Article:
2. Public security organs shall no longer arrange for hearings in simple cases where the person suspected of an unlawful offense has admitted to the facts of the unlawful offense or does not contest the ruling. So-called “simple cases” means cases where the facts of the case are clear, causality is certain, the number of people involved is relatively few, and it is not necessary to review the evidence from all sides, e.g., cases involving smoking, ingesting, or injecting drugs. So-called “does not contest the ruling” means that there is no difference of opinion with respect to the proposed RTL decision.

     V. Regarding the Issue of Shortening the RTL Duration

  1. When deciding on the duration of RTL for a person who has committed an unlawful offense, generally limit [the duration] to the three levels of 1 year, 1 year and 3 months, and 1 year and 6 months. For those who commit pickpocketing; smoking, ingesting, or injecting drugs; or organizing or using a cult to undermine implementation of national laws and refuse to reform despite several attempts at admonition or prove difficult to reform through education, as well as persons who have committed an unlawful offense and meets the conditions for heavier punishment under Article 47 of the Regulations, it may be decided to impose RTL for 1 year and 9 months or 2 years.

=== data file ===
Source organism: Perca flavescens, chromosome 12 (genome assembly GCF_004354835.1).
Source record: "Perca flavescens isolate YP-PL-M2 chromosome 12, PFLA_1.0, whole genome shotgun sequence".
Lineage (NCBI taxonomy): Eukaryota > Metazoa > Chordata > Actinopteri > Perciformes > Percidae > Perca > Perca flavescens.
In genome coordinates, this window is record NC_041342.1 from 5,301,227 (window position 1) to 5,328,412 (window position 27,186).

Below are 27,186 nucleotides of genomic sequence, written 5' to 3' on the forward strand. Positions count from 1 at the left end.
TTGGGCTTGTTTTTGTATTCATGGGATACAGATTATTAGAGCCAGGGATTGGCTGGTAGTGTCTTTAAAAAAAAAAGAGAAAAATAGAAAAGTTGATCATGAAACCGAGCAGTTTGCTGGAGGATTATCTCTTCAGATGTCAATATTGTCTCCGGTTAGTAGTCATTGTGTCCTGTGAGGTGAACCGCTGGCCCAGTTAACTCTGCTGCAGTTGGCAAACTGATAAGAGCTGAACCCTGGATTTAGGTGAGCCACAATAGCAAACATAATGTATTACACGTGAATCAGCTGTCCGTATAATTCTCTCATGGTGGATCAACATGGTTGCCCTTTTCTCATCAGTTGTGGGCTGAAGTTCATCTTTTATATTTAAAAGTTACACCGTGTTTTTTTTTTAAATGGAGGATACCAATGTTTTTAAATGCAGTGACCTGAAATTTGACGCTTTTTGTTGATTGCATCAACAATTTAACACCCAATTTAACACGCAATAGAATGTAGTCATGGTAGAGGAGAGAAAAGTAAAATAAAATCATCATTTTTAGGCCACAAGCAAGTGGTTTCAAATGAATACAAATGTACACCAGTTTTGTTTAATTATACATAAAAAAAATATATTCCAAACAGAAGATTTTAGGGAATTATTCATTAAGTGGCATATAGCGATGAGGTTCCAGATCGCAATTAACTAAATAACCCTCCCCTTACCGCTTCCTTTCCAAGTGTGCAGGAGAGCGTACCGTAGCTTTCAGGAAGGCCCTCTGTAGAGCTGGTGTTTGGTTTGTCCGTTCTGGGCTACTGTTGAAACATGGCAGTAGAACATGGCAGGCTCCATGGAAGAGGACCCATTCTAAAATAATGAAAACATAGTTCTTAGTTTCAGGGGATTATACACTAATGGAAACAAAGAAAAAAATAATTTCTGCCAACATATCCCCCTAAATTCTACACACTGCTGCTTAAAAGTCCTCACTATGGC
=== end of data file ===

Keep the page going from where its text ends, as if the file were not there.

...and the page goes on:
2. If, during the time that RTL is being served, a public security organ finds that the person upon whom RTL has been imposed has committed unlawful offenses for which criminal responsibility has not yet been pursued, it may decide to impose RTL in accordance with the law if [the circumstances] meet the criteria for RTL; however, the combination of the duration of the new RTL decision and the remaining duration generally must not exceed 2 years.

     VI. Regarding the Issue of Expanding the Scope of Non-Custodial RTL